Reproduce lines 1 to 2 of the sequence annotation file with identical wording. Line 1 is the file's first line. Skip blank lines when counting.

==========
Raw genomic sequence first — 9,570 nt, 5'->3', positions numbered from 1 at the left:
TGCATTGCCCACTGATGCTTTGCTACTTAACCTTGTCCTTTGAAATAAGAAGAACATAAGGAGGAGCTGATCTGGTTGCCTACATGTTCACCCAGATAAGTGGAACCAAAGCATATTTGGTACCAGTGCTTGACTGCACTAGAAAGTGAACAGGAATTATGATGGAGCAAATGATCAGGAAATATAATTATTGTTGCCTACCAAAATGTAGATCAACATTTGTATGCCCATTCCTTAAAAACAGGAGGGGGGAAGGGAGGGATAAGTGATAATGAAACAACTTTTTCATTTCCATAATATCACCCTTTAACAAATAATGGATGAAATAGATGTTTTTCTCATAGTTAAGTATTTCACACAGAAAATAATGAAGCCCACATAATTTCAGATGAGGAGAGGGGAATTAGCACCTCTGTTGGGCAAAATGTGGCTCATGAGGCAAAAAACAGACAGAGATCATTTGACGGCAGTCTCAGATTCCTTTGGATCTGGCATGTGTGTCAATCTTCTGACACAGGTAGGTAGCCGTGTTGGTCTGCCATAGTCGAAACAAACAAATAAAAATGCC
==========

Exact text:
Raw genomic sequence first — 9,570 nt, 5'->3', positions numbered from 1 at the left:
TGCATTGCCCACTGATGCTTTGCTACTTAACCTTGTCCTTTGAAATAAGAAGAACATAAGGAGGAGCTGATCTGGTTGCCTACATGTTCACCCAGATAAGTGGAACCAAAGCATATTTGGTACCAGTGCTTGACTGCACTAGAAAGTGAACAGGAATTATGATGGAGCAAATGATCAGGAAATATAATTATTGTTGCCTACCAAAATGTAGATCAACATTTGTATGCCCATTCCTTAAAAACAGGAGGGGGGAAGGGAGGGATAAGTGATAATGAAACAACTTTTTCATTTCCATAATATCACCCTTTAACAAATAATGGATGAAATAGATGTTTTTCTCATAGTTAAGTATTTCACACAGAAAATAATGAAGCCCACATAATTTCAGATGAGGAGAGGGGAATTAGCACCTCTGTTGGGCAAAATGTGGCTCATGAGGCAAAAAACAGACAGAGATCATTTGACGGCAGTCTCAGATTCCTTTGGATCTGGCATGTGTGTCAATCTTCTGACACAGGTAGGTAGCCGTGTTGGTCTGCCATAGTCGAAACAAACAAATAAAAATGCC